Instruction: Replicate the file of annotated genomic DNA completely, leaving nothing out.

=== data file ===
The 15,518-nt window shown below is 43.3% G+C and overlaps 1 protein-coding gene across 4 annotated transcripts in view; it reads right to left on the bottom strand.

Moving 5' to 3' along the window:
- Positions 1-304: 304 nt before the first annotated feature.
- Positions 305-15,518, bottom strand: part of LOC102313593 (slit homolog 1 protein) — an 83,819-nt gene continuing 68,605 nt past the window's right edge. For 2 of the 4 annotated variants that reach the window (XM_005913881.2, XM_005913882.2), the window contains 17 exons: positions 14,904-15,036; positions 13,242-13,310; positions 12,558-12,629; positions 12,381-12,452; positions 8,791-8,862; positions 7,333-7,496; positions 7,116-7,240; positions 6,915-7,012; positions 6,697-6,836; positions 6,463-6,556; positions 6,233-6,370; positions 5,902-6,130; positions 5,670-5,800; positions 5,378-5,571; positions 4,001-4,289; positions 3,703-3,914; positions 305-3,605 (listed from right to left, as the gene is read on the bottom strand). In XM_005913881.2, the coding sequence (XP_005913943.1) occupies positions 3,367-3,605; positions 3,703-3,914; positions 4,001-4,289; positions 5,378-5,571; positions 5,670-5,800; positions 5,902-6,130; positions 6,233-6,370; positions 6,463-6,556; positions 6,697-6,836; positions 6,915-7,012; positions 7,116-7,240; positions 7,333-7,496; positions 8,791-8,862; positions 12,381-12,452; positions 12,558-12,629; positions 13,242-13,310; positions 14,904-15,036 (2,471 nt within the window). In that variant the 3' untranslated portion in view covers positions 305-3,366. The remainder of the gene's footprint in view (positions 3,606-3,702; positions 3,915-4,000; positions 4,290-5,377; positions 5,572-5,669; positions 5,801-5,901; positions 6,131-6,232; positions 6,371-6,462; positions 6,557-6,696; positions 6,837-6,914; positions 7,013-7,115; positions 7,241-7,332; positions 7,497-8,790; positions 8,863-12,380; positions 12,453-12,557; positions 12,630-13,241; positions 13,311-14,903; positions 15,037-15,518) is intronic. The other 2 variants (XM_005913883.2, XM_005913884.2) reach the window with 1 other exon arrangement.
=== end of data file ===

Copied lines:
The 15,518-nt window shown below is 43.3% G+C and overlaps 1 protein-coding gene across 4 annotated transcripts in view; it reads right to left on the bottom strand.

Moving 5' to 3' along the window:
- Positions 1-304: 304 nt before the first annotated feature.
- Positions 305-15,518, bottom strand: part of LOC102313593 (slit homolog 1 protein) — an 83,819-nt gene continuing 68,605 nt past the window's right edge. For 2 of the 4 annotated variants that reach the window (XM_005913881.2, XM_005913882.2), the window contains 17 exons: positions 14,904-15,036; positions 13,242-13,310; positions 12,558-12,629; positions 12,381-12,452; positions 8,791-8,862; positions 7,333-7,496; positions 7,116-7,240; positions 6,915-7,012; positions 6,697-6,836; positions 6,463-6,556; positions 6,233-6,370; positions 5,902-6,130; positions 5,670-5,800; positions 5,378-5,571; positions 4,001-4,289; positions 3,703-3,914; positions 305-3,605 (listed from right to left, as the gene is read on the bottom strand). In XM_005913881.2, the coding sequence (XP_005913943.1) occupies positions 3,367-3,605; positions 3,703-3,914; positions 4,001-4,289; positions 5,378-5,571; positions 5,670-5,800; positions 5,902-6,130; positions 6,233-6,370; positions 6,463-6,556; positions 6,697-6,836; positions 6,915-7,012; positions 7,116-7,240; positions 7,333-7,496; positions 8,791-8,862; positions 12,381-12,452; positions 12,558-12,629; positions 13,242-13,310; positions 14,904-15,036 (2,471 nt within the window). In that variant the 3' untranslated portion in view covers positions 305-3,366. The remainder of the gene's footprint in view (positions 3,606-3,702; positions 3,915-4,000; positions 4,290-5,377; positions 5,572-5,669; positions 5,801-5,901; positions 6,131-6,232; positions 6,371-6,462; positions 6,557-6,696; positions 6,837-6,914; positions 7,013-7,115; positions 7,241-7,332; positions 7,497-8,790; positions 8,863-12,380; positions 12,453-12,557; positions 12,630-13,241; positions 13,311-14,903; positions 15,037-15,518) is intronic. The other 2 variants (XM_005913883.2, XM_005913884.2) reach the window with 1 other exon arrangement.